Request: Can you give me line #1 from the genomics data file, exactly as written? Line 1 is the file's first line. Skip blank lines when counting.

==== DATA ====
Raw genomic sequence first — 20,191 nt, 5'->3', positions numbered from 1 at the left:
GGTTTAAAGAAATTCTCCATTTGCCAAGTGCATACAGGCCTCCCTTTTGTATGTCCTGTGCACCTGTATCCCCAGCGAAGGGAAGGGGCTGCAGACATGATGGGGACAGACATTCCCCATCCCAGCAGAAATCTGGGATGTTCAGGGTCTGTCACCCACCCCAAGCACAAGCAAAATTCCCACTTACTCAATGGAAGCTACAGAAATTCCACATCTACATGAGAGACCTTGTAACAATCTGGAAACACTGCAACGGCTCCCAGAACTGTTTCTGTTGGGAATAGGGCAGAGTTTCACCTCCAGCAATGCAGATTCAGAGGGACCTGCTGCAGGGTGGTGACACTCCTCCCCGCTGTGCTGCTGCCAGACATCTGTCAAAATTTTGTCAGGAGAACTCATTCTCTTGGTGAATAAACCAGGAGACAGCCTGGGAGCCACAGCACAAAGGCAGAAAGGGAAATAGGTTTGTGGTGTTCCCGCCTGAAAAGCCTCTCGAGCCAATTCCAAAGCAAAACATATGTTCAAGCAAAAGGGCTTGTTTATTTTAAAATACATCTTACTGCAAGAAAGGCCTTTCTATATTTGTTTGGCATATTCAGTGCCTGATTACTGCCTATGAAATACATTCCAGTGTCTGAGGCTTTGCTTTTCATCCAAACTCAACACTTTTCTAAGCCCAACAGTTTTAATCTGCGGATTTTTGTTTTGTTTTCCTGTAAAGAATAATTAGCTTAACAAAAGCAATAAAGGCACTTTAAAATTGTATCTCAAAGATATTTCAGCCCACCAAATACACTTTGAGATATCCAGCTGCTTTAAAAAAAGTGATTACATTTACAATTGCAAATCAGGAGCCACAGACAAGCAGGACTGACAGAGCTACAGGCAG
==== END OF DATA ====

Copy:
Raw genomic sequence first — 20,191 nt, 5'->3', positions numbered from 1 at the left: